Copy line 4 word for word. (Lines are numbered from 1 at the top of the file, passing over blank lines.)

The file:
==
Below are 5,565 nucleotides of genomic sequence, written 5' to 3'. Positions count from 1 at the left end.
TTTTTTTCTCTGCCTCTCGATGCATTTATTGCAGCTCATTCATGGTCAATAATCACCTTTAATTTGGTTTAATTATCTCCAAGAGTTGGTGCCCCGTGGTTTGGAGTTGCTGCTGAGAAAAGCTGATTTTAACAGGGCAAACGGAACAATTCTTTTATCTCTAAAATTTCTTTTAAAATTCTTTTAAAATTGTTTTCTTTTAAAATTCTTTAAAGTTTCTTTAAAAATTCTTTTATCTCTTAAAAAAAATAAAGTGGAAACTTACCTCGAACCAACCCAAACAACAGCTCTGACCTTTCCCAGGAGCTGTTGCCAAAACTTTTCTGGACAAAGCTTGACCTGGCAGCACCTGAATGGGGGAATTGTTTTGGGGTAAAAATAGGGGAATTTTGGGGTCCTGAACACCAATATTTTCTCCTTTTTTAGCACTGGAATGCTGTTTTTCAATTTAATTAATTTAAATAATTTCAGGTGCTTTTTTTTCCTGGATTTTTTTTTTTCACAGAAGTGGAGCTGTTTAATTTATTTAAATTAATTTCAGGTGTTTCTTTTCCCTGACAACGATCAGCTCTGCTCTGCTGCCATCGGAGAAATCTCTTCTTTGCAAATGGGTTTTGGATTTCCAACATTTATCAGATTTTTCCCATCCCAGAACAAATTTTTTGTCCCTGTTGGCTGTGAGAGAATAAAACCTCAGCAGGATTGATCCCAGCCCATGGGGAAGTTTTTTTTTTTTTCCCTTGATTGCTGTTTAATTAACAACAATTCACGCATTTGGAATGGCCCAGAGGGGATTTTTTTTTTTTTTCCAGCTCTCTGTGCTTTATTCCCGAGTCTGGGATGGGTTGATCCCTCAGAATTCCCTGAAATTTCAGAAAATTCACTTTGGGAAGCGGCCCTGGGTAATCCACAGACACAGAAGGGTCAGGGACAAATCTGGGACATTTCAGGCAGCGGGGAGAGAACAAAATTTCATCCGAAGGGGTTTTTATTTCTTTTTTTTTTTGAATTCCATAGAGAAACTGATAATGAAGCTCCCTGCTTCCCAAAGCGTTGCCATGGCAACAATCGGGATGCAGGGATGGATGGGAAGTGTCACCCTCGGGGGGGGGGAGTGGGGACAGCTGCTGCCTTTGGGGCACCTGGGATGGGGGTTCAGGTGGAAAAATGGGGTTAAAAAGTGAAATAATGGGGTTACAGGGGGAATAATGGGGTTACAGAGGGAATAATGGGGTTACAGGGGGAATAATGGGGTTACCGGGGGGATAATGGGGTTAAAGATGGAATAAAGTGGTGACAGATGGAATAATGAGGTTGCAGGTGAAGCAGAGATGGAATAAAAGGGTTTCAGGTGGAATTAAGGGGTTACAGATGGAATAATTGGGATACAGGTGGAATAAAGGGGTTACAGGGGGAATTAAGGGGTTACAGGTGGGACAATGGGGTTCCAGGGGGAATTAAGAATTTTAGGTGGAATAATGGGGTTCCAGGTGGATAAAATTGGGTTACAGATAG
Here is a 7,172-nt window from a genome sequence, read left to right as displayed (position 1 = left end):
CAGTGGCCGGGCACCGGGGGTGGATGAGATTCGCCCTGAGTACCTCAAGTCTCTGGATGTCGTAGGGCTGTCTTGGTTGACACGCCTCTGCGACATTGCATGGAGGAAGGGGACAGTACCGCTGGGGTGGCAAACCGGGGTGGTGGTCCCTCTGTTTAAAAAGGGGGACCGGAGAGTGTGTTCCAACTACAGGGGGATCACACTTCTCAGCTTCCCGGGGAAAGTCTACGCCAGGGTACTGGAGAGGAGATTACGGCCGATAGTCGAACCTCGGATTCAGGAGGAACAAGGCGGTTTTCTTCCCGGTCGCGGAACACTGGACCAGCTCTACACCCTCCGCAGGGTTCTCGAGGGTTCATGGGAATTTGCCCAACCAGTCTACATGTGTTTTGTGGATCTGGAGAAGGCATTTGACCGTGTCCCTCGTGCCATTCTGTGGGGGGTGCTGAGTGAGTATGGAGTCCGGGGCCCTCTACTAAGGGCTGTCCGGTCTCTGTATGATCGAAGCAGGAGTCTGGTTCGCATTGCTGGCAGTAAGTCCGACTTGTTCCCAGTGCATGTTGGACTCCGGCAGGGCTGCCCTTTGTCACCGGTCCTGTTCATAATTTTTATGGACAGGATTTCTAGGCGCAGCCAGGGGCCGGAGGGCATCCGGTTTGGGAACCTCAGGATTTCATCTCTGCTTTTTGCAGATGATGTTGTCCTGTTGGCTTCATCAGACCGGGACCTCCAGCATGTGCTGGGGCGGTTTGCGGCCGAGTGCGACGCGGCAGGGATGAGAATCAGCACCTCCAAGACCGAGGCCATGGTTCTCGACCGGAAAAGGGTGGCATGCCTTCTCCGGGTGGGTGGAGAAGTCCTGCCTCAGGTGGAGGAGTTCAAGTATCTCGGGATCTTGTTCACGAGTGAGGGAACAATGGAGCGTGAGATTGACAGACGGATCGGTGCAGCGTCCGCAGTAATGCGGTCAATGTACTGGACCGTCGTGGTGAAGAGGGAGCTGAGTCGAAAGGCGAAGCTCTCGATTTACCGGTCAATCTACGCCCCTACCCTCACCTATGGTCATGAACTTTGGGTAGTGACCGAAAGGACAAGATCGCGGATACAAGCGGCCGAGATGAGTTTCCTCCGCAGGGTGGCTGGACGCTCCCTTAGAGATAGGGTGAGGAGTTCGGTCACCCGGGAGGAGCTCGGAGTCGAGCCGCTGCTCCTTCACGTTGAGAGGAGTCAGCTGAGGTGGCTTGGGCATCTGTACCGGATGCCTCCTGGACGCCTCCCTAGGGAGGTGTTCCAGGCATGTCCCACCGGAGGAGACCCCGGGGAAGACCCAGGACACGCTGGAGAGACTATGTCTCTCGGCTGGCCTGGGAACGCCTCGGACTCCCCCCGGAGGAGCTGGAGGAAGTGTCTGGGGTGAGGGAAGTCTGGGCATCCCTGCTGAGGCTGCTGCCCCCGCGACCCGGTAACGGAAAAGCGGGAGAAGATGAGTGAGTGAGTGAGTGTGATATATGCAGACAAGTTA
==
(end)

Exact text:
CAGTGGCCGGGCACCGGGGGTGGATGAGATTCGCCCTGAGTACCTCAAGTCTCTGGATGTCGTAGGGCTGTCTTGGTTGACACGCCTCTGCGACATTGCATGGAGGAAGGGGACAGTACCGCTGGGGTGGCAAACCGGGGTGGTGGTCCCTCTGTTTAAAAAGGGGGACCGGAGAGTGTGTTCCAACTACAGGGGGATCACACTTCTCAGCTTCCCGGGGAAAGTCTACGCCAGGGTACTGGAGAGGAGATTACGGCCGATAGTCGAACCTCGGATTCAGGAGGAACAAGGCGGTTTTCTTCCCGGTCGCGGAACACTGGACCAGCTCTACACCCTCCGCAGGGTTCTCGAGGGTTCATGGGAATTTGCCCAACCAGTCTACATGTGTTTTGTGGATCTGGAGAAGGCATTTGACCGTGTCCCTCGTGCCATTCTGTGGGGGGTGCTGAGTGAGTATGGAGTCCGGGGCCCTCTACTAAGGGCTGTCCGGTCTCTGTATGATCGAAGCAGGAGTCTGGTTCGCATTGCTGGCAGTAAGTCCGACTTGTTCCCAGTGCATGTTGGACTCCGGCAGGGCTGCCCTTTGTCACCGGTCCTGTTCATAATTTTTATGGACAGGATTTCTAGGCGCAGCCAGGGGCCGGAGGGCATCCGGTTTGGGAACCTCAGGATTTCATCTCTGCTTTTTGCAGATGATGTTGTCCTGTTGGCTTCATCAGACCGGGACCTCCAGCATGTGCTGGGGCGGTTTGCGGCCGAGTGCGACGCGGCAGGGATGAGAATCAGCACCTCCAAGACCGAGGCCATGGTTCTCGACCGGAAAAGGGTGGCATGCCTTCTCCGGGTGGGTGGAGAAGTCCTGCCTCAGGTGGAGGAGTTCAAGTATCTCGGGATCTTGTTCACGAGTGAGGGAACAATGGAGCGTGAGATTGACAGACGGATCGGTGCAGCGTCCGCAGTAATGCGGTCAATGTACTGGACCGTCGTGGTGAAGAGGGAGCTGAGTCGAAAGGCGAAGCTCTCGATTTACCGGTCAATCTACGCCCCTACCCTCACCTATGGTCATGAACTTTGGGTAGTGACCGAAAGGACAAGATCGCGGATACAAGCGGCCGAGATGAGTTTCCTCCGCAGGGTGGCTGGACGCTCCCTTAGAGATAGGGTGAGGAGTTCGGTCACCCGGGAGGAGCTCGGAGTCGAGCCGCTGCTCCTTCACGTTGAGAGGAGTCAGCTGAGGTGGCTTGGGCATCTGTACCGGATGCCTCCTGGACGCCTCCCTAGGGAGGTGTTCCAGGCATGTCCCACCGGAGGAGACCCCGGGGAAGACCCAGGACACGCTGGAGAGACTATGTCTCTCGGCTGGCCTGGGAACGCCTCGGACTCCCCCCGGAGGAGCTGGAGGAAGTGTCTGGGGTGAGGGAAGTCTGGGCATCCCTGCTGAGGCTGCTGCCCCCGCGACCCGGTAACGGAAAAGCGGGAGAAGATGAGTGAGTGAGTGAGTGTGATATATGCAGACAAGTTA